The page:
A team of four academics from the University of Pittsburgh, New York University, and Columbia University in the US and the University of Glasgow in Scotland conducted a randomised field experiment in India to estimate the causal effect of off-grid solar power on electricity access and broader socioeconomic development of 1,281 rural households.
Within a year, electrification rates in the treatment group increased by 29 to 36 percentage points. Daily hours of access to electricity increased only by 0.99 to 1.42 hours, and the confidence intervals are wide. Kerosene expenditure on the black market decreased by 47 to 49 rupees per month.
Despite these strong electrification and expenditure effects, they found no systematic evidence for changes in savings, spending, business creation, time spent working or studying, or other broader indicators of socioeconomic development.
Almost a quarter billion people in India alone and about another 600 million in sub-Saharan Africa are without access to electricity because of the high cost of extending the electricity grid to remote, rural places.
However, with a rapid decrease in the cost of solar panels, interest has grown in the use of off-grid solar power as an alternative, especially since solar power is cleaner than fossil fuels.
The academics worked in partnership with Indian solar service provider 'Mera Gao Power' (MGP) to conduct the first randomised controlled trial designed to measure the causal effects of installing solar microgrids in 81 non-electrified villages in Uttar Pradesh's Barabanki district.
Households in these villages had no electricity and used simple kerosene lamps to light their homes.
"When we visited the villages, we found that most households had no modern lighting at all. These villages were in the dark after sunset because India's rural electrification program had not reached them," Dr Johannes Urpelainen from Columbia University said.
The team found that the villagers spent considerably less money on buying kerosene for lighting their homes after subscribing to the MGP service.
However, they also found no evidence of broader socio- economic impacts.
"MGP's customers replaced kerosene lamps with solar lighting, but they didn't save money or find new ways to earn it. Basic energy access, which essentially provides bright lights and mobile charging, was not enough to unlock economic opportunity," Dr Patrick Bayer from the University of Glasgow said.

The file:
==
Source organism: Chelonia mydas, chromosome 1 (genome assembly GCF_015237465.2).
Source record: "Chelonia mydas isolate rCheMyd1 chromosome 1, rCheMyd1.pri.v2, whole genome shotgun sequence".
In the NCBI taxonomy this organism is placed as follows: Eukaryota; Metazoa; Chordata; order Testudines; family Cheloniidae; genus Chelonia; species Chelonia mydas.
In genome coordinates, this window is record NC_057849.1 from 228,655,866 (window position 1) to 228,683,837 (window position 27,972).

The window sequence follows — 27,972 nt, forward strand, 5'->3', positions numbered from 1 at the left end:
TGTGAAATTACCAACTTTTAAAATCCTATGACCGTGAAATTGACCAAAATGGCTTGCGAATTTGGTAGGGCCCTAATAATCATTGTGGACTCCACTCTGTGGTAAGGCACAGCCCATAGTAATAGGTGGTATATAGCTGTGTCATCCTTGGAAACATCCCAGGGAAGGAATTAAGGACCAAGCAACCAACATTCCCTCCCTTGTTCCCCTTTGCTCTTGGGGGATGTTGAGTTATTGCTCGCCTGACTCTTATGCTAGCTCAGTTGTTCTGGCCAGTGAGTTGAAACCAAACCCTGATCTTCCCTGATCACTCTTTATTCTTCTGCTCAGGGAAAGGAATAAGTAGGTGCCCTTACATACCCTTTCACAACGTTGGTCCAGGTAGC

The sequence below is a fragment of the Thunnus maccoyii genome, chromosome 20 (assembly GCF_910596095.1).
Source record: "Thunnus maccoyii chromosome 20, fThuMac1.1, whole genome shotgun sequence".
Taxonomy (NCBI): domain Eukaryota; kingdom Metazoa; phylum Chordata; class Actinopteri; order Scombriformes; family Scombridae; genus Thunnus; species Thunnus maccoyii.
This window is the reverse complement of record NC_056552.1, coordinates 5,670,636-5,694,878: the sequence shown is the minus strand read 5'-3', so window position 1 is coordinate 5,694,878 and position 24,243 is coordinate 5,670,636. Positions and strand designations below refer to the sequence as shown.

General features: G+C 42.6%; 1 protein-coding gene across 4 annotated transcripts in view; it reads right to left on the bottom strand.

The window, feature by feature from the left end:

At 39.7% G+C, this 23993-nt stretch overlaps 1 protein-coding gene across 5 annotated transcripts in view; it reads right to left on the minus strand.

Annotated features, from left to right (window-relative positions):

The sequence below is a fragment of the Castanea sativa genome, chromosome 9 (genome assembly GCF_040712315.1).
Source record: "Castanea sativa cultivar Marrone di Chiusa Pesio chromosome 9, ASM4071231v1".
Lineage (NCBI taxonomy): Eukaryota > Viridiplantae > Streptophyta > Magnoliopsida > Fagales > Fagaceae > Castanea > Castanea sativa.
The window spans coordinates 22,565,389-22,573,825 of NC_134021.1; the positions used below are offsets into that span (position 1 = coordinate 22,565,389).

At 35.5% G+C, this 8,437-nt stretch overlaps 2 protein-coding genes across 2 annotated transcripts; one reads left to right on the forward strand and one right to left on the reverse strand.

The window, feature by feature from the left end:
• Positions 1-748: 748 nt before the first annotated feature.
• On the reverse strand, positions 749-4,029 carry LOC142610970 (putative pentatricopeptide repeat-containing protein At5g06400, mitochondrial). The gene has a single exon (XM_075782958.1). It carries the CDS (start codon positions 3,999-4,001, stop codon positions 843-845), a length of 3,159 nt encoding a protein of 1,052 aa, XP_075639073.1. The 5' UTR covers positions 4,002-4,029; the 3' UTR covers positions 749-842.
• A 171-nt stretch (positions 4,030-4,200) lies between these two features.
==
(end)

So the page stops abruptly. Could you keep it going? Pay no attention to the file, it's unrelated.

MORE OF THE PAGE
According to Dr Michael Aklin from the University of Pittsburgh, "the findings underscore both the potential and limitations of providing minimal electricity access through off-grid solar power".
"It is notable that an inexpensive, business-driven intervention without any state subsidies can have such a positive effect on the quality of lighting in previously non- electrified villages. Because MGP offers electricity at night, the service serves households at hours when demand peaks and electricity access is generally the weakest," Aklin said.
Bayer said, "At the same time, the lack of broader effects, aside from better lighting and lower kerosene expenditures, underscores the limits of minimal solar microgrids. Electrification programmes that rely on off-grid technologies must consider the trade-offs between the complexity, the costs and the benefits of these systems.
"Our findings do not imply that larger systems cannot produce broader socio-economic benefits, but generating such benefits may require more expensive solutions".
The team randomly assigned 81 small rural habitations into treatment and control groups.
In the treatment groups, MGP approached villagers and offered to set up a solar microgrid if at least 10 households within the village subscribed at the monthly per-household cost of 100 rupees (1.21 pound or $1.67).
MGP made no intervention in the control group.
The solar microgrid offered a basic level of electricity access comprising high-quality domestic lighting (through two LED lights) and mobile charging.
Information on fuel expenditures, lighting hours, quality of lighting and broader socio-economic effects was collected from 1,281 households surveyed on three occasions over a period of more than a year: prior to treatment, half a year after treatment, and one year after treatment.
The paper is published with Science Advances yesterday.